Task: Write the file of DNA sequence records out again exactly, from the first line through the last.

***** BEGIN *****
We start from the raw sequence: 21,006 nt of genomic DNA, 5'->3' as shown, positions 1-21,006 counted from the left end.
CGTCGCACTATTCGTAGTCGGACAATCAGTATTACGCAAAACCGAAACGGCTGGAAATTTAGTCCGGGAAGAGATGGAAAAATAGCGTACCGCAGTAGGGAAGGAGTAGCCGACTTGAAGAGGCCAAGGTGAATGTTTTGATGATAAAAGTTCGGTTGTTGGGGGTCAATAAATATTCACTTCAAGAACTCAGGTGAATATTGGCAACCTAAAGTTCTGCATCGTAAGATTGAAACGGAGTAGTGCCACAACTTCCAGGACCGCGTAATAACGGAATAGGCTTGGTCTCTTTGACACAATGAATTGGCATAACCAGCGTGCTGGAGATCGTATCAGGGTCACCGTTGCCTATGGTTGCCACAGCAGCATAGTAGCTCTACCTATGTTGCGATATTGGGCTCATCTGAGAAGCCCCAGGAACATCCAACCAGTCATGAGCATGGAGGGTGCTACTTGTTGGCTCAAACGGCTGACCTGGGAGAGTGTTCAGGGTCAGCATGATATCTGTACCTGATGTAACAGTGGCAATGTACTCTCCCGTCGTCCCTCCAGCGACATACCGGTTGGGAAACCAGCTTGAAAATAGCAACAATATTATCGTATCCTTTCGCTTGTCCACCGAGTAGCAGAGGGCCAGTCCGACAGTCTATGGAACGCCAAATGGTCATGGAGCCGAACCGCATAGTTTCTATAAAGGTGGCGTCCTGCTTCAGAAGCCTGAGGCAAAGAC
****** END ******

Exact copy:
We start from the raw sequence: 21,006 nt of genomic DNA, 5'->3' as shown, positions 1-21,006 counted from the left end.
CGTCGCACTATTCGTAGTCGGACAATCAGTATTACGCAAAACCGAAACGGCTGGAAATTTAGTCCGGGAAGAGATGGAAAAATAGCGTACCGCAGTAGGGAAGGAGTAGCCGACTTGAAGAGGCCAAGGTGAATGTTTTGATGATAAAAGTTCGGTTGTTGGGGGTCAATAAATATTCACTTCAAGAACTCAGGTGAATATTGGCAACCTAAAGTTCTGCATCGTAAGATTGAAACGGAGTAGTGCCACAACTTCCAGGACCGCGTAATAACGGAATAGGCTTGGTCTCTTTGACACAATGAATTGGCATAACCAGCGTGCTGGAGATCGTATCAGGGTCACCGTTGCCTATGGTTGCCACAGCAGCATAGTAGCTCTACCTATGTTGCGATATTGGGCTCATCTGAGAAGCCCCAGGAACATCCAACCAGTCATGAGCATGGAGGGTGCTACTTGTTGGCTCAAACGGCTGACCTGGGAGAGTGTTCAGGGTCAGCATGATATCTGTACCTGATGTAACAGTGGCAATGTACTCTCCCGTCGTCCCTCCAGCGACATACCGGTTGGGAAACCAGCTTGAAAATAGCAACAATATTATCGTATCCTTTCGCTTGTCCACCGAGTAGCAGAGGGCCAGTCCGACAGTCTATGGAACGCCAAATGGTCATGGAGCCGAACCGCATAGTTTCTATAAAGGTGGCGTCCTGCTTCAGAAGCCTGAGGCAAAGAC